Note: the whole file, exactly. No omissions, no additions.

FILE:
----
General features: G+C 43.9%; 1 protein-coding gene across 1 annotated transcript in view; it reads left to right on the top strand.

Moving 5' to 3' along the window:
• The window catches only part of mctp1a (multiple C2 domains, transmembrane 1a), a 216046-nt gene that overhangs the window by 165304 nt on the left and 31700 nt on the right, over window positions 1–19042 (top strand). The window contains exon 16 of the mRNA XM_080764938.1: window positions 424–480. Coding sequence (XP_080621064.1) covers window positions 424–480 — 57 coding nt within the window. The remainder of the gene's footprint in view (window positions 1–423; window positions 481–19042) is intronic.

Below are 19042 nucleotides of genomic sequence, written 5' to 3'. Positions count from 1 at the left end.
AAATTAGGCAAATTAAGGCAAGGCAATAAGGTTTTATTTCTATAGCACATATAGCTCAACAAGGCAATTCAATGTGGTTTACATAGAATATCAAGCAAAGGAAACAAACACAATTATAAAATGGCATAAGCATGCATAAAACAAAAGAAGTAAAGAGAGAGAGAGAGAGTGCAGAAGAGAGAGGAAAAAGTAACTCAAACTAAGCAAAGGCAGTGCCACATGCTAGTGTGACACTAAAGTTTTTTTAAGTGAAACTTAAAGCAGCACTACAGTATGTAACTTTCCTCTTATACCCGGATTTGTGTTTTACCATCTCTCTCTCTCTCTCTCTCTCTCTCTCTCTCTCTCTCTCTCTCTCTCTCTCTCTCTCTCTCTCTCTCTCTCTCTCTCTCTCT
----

General features: G+C 43.9%; 1 protein-coding gene across 1 annotated transcript in view; it reads left to right on the top strand.

Moving 5' to 3' along the window:
• The window catches only part of mctp1a (multiple C2 domains, transmembrane 1a), a 216046-nt gene that overhangs the window by 165304 nt on the left and 31700 nt on the right, over window positions 1–19042 (top strand). The window contains exon 16 of the mRNA XM_080764938.1: window positions 424–480. Coding sequence (XP_080621064.1) covers window positions 424–480 — 57 coding nt within the window. The remainder of the gene's footprint in view (window positions 1–423; window positions 481–19042) is intronic.

Below are 19042 nucleotides of genomic sequence, written 5' to 3'. Positions count from 1 at the left end.
AAATTAGGCAAATTAAGGCAAGGCAATAAGGTTTTATTTCTATAGCACATATAGCTCAACAAGGCAATTCAATGTGGTTTACATAGAATATCAAGCAAAGGAAACAAACACAATTATAAAATGGCATAAGCATGCATAAAACAAAAGAAGTAAAGAGAGAGAGAGAGAGTGCAGAAGAGAGAGGAAAAAGTAACTCAAACTAAGCAAAGGCAGTGCCACATGCTAGTGTGACACTAAAGTTTTTTTAAGTGAAACTTAAAGCAGCACTACAGTATGTAACTTTCCTCTTATACCCGGATTTGTGTTTTACCATCTCTCTCTCTCTCTCTCTCTCTCTCTCTCTCTCTCTCTCTCTCTCTCTCTCTCTCTCTCTCTCTCTCTCTCTCTCTCTCTCT